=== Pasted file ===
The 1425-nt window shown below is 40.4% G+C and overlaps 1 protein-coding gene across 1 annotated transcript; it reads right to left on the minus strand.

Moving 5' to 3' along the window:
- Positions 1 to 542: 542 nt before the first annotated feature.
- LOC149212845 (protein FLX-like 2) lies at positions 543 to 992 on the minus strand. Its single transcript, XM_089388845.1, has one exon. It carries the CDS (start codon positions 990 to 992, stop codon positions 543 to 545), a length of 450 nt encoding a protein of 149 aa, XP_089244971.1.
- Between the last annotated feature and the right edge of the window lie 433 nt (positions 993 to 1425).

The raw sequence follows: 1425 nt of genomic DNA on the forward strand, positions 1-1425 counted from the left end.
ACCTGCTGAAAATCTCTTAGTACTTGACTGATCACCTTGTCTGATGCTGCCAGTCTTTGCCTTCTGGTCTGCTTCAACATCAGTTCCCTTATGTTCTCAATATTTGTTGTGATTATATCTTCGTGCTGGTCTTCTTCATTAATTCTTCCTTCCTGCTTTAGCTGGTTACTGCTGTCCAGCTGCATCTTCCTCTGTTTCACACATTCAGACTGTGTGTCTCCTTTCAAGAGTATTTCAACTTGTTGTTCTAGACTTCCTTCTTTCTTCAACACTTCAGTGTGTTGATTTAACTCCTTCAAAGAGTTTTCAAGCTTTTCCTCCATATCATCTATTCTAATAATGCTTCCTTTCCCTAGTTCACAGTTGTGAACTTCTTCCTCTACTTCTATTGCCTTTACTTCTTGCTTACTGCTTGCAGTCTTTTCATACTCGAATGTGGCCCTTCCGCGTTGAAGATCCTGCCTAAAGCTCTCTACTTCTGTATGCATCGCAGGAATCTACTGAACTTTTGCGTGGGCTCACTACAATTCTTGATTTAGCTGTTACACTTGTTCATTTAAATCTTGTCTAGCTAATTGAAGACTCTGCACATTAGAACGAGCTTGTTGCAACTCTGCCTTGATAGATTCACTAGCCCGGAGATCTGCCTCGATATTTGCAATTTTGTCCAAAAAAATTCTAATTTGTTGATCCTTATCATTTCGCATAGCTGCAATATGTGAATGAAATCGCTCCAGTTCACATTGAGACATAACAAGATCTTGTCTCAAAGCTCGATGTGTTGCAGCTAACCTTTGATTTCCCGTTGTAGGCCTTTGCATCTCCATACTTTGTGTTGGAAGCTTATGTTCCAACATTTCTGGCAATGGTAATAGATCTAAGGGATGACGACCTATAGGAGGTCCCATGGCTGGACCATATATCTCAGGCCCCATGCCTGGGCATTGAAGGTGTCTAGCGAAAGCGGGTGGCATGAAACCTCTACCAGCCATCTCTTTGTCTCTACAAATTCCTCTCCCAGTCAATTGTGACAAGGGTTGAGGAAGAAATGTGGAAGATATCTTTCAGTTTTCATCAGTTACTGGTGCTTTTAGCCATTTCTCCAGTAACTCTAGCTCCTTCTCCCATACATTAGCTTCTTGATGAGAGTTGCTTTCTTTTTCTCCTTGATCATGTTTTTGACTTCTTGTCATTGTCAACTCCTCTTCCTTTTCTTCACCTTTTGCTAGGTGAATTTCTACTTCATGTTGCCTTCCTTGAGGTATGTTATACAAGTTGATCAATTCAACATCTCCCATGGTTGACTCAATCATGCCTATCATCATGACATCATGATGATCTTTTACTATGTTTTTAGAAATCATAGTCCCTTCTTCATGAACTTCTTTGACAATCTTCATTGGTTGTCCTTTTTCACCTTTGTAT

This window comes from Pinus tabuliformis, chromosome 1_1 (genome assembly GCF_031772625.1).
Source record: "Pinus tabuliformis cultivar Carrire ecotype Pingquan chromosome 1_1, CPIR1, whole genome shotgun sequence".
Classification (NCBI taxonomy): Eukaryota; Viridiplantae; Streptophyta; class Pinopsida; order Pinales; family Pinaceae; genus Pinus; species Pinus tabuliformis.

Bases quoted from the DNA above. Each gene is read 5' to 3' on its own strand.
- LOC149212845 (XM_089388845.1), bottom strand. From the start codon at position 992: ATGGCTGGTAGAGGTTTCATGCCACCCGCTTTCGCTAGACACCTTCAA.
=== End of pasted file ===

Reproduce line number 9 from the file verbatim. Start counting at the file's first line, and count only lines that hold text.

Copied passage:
Source record: "Pinus tabuliformis cultivar Carrire ecotype Pingquan chromosome 1_1, CPIR1, whole genome shotgun sequence".